All normal children, regardless of culture, develop language basically at the same time. Researchers suggest that the language acquisition schedule runs in tandem with the development of motor skills. This is tied very closely to the maturation and the lateralization process of the infant’s brain (Yule, 1994).
Infants’ brain and sensory systems are prepared for the task of language acquisition and communication as early as in their mother’s womb. They can hear regular and irregular sounds which are going on outside the womb. When an infant enters the world, it has been suggested that his cries is its first step in communication. From the first day of its birth, an infant goes through various stages in communication development, from meaningless sounds and responses to the utterance of the first word (Baskaran, 2004).
1. Pre-verbal Communication
Although generally no comprehensible words are produced at this stage, it is the most important year in the infant’s communicative stage where the sounds or vocalizations produced are variable and can change dramatically. Language development in infants is not demarcative or rigid. Therefore, the attainment of the first word may occur between 10 and 11 months up to two years (Baskaran, 2004).
At this stage, communication is usually via eye contact, gestures and vocalization. The first recognizable sounds are called babbling and cooing. Other than babbling and cooing, the infant also interacts with the caregiver by crying, laughing, chuckling (Baskaran, 2004). The infant also starts to produce velar consonants such as [k] and [g], and as well as high vowels such as [i] and [u] (Yule, 1994).
Alongside vocalizations, infants also make communicative gestures. For example, at the age of 10 months, pointing is quite common, where the index finger is extended with other fingers curled in. Eye contact or gazing is another feature, where the infant usually gaze at the caregiver while gesturing and attempting to vocalize. Infants gesture a lot in their communicative attempts, such as when gazing or vocalization (Baskaran, 2004).
Most of the forms of pre-verbal communicative functions in infants have a communicative intent to them, such as requesting, rejecting or commenting. In requesting for something, the infant consistently vocalizes or gestures to get the attention of the caregiver, to do or get something, such as wanting to be carried or wanting an object. In rejecting, the infant indicates “nil-sanction” or “disagreement” to what is being offered, such as food or drinks. Commenting on something is also a possible communicative intent. For example, the infant’s gazing or pointing at an object could mean soliciting something or bonding with the caregiver, where the element of “joint understanding” is present (Baskaran, 2004).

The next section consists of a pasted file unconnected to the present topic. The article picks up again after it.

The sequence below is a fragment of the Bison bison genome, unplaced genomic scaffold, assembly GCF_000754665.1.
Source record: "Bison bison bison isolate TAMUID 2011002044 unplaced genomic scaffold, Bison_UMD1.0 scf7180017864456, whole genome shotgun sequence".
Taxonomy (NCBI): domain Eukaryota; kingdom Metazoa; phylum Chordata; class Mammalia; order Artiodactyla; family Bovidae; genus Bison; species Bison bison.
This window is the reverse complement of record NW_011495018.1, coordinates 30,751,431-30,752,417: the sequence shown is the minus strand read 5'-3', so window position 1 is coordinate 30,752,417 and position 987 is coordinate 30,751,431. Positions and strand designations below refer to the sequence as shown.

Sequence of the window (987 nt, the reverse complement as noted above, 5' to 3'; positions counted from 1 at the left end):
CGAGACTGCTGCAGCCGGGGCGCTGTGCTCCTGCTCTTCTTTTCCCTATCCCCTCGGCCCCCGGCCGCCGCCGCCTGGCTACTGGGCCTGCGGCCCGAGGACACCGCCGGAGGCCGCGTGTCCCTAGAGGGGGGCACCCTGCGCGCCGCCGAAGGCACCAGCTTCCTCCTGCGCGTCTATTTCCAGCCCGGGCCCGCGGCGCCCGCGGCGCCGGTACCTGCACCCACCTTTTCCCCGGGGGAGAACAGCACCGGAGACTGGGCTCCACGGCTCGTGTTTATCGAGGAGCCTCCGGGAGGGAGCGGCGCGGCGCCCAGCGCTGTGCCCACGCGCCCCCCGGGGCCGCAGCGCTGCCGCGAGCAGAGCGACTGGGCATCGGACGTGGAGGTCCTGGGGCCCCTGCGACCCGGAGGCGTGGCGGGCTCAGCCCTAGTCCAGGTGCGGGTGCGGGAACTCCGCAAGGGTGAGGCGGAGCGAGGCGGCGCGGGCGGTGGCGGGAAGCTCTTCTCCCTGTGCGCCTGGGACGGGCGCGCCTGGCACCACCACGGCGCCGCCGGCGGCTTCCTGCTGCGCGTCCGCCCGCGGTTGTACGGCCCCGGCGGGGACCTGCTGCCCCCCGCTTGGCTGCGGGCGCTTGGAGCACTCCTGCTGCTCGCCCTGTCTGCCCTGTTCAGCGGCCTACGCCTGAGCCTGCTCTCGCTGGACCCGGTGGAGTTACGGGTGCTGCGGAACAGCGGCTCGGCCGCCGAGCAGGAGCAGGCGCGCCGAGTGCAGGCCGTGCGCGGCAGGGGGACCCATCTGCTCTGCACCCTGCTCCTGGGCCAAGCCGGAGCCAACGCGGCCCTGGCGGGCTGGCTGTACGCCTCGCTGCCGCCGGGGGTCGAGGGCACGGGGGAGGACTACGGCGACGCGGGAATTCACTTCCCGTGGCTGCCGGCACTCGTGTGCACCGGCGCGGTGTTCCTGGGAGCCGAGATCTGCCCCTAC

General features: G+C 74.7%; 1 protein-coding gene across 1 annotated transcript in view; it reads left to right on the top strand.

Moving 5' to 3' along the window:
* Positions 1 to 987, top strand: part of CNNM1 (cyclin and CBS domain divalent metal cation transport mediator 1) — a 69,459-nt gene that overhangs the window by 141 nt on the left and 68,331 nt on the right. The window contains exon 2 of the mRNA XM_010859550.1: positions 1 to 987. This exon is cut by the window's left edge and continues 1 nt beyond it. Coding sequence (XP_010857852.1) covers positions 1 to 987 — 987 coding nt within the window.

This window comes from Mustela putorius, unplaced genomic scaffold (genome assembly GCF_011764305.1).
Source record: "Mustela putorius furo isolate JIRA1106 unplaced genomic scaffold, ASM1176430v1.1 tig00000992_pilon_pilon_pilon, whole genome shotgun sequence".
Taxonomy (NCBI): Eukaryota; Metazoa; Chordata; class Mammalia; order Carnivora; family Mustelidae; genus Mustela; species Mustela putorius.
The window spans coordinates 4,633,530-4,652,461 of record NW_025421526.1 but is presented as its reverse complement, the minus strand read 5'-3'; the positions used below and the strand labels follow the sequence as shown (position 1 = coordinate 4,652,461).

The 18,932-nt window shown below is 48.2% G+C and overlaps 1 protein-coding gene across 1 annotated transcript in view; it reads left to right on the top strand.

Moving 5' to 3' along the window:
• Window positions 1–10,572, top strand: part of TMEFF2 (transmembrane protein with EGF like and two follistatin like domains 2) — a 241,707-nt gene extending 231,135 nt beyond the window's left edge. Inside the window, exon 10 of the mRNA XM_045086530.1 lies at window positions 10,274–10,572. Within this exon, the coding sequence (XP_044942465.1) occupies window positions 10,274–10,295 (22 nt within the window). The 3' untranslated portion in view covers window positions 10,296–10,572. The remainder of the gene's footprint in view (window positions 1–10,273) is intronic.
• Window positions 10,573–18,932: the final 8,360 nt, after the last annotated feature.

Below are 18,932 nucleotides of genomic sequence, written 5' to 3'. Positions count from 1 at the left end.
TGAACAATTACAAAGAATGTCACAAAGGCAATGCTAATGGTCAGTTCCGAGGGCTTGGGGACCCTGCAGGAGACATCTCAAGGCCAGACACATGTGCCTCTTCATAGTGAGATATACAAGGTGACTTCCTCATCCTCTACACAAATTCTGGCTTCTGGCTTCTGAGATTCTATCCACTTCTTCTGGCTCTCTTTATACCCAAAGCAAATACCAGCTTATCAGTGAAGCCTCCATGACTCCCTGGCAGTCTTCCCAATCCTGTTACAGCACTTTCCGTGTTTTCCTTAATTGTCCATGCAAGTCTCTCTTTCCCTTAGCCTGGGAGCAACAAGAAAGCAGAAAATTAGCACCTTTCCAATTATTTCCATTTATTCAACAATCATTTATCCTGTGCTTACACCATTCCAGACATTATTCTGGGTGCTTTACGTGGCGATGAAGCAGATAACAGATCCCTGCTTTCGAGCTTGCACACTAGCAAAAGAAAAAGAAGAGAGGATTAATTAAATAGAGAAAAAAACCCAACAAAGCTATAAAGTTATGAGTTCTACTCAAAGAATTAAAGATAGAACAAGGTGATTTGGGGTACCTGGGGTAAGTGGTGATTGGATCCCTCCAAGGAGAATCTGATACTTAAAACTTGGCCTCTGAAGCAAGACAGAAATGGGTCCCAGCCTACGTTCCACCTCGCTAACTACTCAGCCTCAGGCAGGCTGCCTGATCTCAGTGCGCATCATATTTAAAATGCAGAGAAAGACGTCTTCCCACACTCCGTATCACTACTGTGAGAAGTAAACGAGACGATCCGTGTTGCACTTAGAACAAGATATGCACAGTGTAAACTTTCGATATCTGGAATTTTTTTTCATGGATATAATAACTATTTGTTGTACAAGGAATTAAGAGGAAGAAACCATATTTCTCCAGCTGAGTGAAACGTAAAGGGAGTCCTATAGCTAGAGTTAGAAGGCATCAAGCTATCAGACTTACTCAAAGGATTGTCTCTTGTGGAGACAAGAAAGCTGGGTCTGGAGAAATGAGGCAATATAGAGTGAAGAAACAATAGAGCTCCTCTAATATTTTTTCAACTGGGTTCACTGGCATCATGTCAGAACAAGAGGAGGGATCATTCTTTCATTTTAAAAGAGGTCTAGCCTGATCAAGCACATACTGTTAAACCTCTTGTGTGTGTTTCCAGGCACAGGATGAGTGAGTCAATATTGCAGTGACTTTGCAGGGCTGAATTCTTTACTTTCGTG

Pre-verbal vocalizations soon take on a more consistent and meaningful pattern in a later part of the pre-verbal stage. At this stage, proto-words begin to be produced which are known as “Phonetically Consistent Forms (PCF), such as “ba” for “No” and “ee” for “Yes” (Baskaran, 2004). There are recognizable intonation patterns to the consonant and vowel combinations produced. There are also a lot of ‘sound-play” and attempted imitations. Some psychologists have suggested that pre-verbal stage give children some experience of the social role of speech because parents tend to react or respond to the vocalizations, however incoherent (Yule, 1994).
2. The One-word or Holophrastic Stage
Between 12 and 18 months, infants begin to produce a variety of recognizable single units of utterances. At this stage, a child starts to be able to identify objects close to them, such as milk, cookie and cat. Other forms of utterances such as [asæ] may occur in circumstances which suggest that the child is producing a version of “what’s that”, thus making the term single unit of utterance, or holophrastic more accurate for this stage (Yule, 1994).
3. The Two-word Stage
This stage usually begins around 18 and 20 months. By this time, a child is able to make a variety of combination of two words, such as “No pee”, “See baby” and “More cereal” (Yule, 1994). Using this combination, a child usually announce when objects appear, disappear, and move about, point out their properties and owners, comment on people doing things and seeing things, reject and request objects and activities, and ask about who, what, and where. In 95 percent of them, the words are properly ordered (Braine, 1976, Brown, 1973, Pinker, 1984 & Ingram, 1989 in Pinker, —-).
4. Telegraphic Speech
Between two and three years old, the child begins to produce a large number of multiple-word utterances. This stage is called telegraphic speech because the utterances are telegram-like, containing only content words but not grammatical inflections. For example, “I want ball” and “Cat drink milk”. However, a number of grammatical inflections begin to appear later in the stage, such as prepositions. Again, this stage shows that there is grammatical comprehension on the side of the child, because the words are properly ordered (Yule, 1994).
Baby-talk by the Caregiver
From the first attempt by the infant to vocalize sounds, the caregiver’s role is very important. Because language acquisition is determined by the infant’s surrounding and environment, the caregiver needs to provide the necessary input (all facets of language) and interact adequately with the infant to bring the language faculty in operation (Yule, 1994). The environment also needs to be emotionally rich, where emotional bonding should be strong to help to enhance the infant’s communicative development (Baskaran, 2004).
Adults generally talk differently when they talk to an infant, where the speech is modified in both segmental, which includes the consonant and vowel sounds, and supra-segmental which includes intonation, stress and juncture. In baby-talk, lexemes are also modified to be more onomatopoeic, such as “meow” to refer to “cat” and “bow wow” to refer to “dog”. The use of special intonation patterns with exaggerated stress are a particular feature of baby-talk. Researches have found that infants respond better to the use of higher and varied intonation by the caregiver. Researchers believe that the supra-segmental elements of baby-talk are the foundation towards the infant’s communicative development (Baskaran, 2004).